Government making a bollocks of Economic Recovery

By May 10, 2020Blog, Media

Comment

On Saturday May 2nd the Government adjusted its support programme for Irish business. Monday May 4th, on trend, the Irish Times released it without journalistic analysis.  It was left to the IBEC chief, Danny McCoy, in an opinion piece, couched in the diplomatic language of the supplicant to point out that it’s a load of bollocks.  Except he didn’t use that language, but I do because it is well past time to say it.  The Government is making a bollocks of the recovery.  Here I outline why in a piece that will circulate directly to presenters and producers to get off our backsides, shed the green jersey and to get at this timidity.  There is no room for half measures, there is too much at stake.  For all of us.

Analysis

Be clear the pivot point for the Irish economic recovery is not what has happened so far, but what happens next.  The flood and fracture stage is now upon us, as employers drown in waves over coming weeks, Government life supports underwhelm and the NPHET, essentially, wants to keep the economy closed into late summer.

It has happened before that policy making failures prolonged the depression and the collateral health impacts caused by stress and bankruptcy.  There is an opportunity not to repeat the past, but it appears to require a U-turn in the culture of suspicion among those shaping the calculus.

Hundreds of thousands of workers are on emergency cash, but how many of their business employers are failing without the buoyancy of revenues?  ISME data reports 28% of firms laid off all staff with 11% ceasing trade.  By the end of June, you can add another 34%, completely out of cash.  On this data it is not unreasonable to expect one in four firms to go out of business and fail by then.  It is inevitable that many business owners face bankruptcy.  The scale appears lost on the Government.  Overall, the economy is facing into a fall of between €35bn and €50bn, that is the scale, but on the ground the impact is to wipe out swathes of SMEs with a corresponding bulge in debt collection, stress and, in the extremis, in bankruptcy.  Over the weekend the Government added an increment to its support, an 80% government guarantee scheme for bank loans to SMEs.  Capped at €2bn, it represents an average of €11k per firm, or about one euro in seven of the average owed to creditors by the average SME.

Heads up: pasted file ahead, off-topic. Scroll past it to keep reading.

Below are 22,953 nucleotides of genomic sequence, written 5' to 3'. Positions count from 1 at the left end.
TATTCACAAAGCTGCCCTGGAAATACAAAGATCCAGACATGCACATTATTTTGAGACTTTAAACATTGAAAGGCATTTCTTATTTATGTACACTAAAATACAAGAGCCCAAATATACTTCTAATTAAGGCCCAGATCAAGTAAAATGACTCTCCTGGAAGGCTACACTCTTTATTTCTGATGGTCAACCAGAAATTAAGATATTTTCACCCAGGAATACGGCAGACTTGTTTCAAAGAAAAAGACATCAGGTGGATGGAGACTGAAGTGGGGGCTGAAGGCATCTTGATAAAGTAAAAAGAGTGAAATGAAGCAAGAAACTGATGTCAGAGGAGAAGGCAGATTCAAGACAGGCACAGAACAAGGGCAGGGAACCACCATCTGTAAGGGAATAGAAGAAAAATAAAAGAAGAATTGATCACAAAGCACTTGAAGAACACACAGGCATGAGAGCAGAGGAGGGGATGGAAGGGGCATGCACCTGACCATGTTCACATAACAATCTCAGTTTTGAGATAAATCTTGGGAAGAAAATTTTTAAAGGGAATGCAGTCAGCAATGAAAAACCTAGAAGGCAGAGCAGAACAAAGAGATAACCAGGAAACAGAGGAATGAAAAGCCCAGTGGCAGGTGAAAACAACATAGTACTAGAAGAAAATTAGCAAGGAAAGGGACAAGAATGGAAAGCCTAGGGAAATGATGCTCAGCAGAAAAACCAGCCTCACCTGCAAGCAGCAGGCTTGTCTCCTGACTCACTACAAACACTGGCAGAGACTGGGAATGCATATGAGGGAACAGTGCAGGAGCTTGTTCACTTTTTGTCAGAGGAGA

Over one million workers who represent two-thirds of job numbers in the Irish private economy and which account for three-quarters of the workforce outside of Dublin, are employed by 180,000 firms with less than 250 staff.  This is the backbone of the indigenous Irish economy and, bear in mind, over 90% of SMEs employ 10 people or less.  Foul this up and it all ends up in a negative feedback loop; less jobs, less tax revenues, less spending and as a giant fatberg of non-performing loans that will slither its way through the sewers to the banks who will react by tightening credit and sinking their teeth into marginal customers, freezing them out.  This is going to retard economic recovery, plain and simple unless it is vigorously addressed.  By not bringing a bazooka, the Government is, in effect, damaging the economy and its tax receipts in the years that follow.

After the GFC the private economy was thrown to the wolves of austerity, emigration and a vicious credit crunch.  It took five years to exit the Dickensian laws that sought to punish indebtedness and business failure as if a punishment of Divine Providence.  But even then, the Personal Insolvency Act was loaded in favour of banks who were allowed to veto solutions.  Twelve years later many Irish families, most of them in the private economy are still under the cosh, still suffering under the doctrine of moral hazard.  This is the infrastructure that will be applied to the ugly wave of distressed debt that is coming at us fast.  If you believe the Global Pandemic Crisis (GPC) is different because of a zeitgeist that we are all in this together, because of a shift in the Irish political zodiac or because of a new found enlightenment towards business failures, just ask the nurse to stop reading now.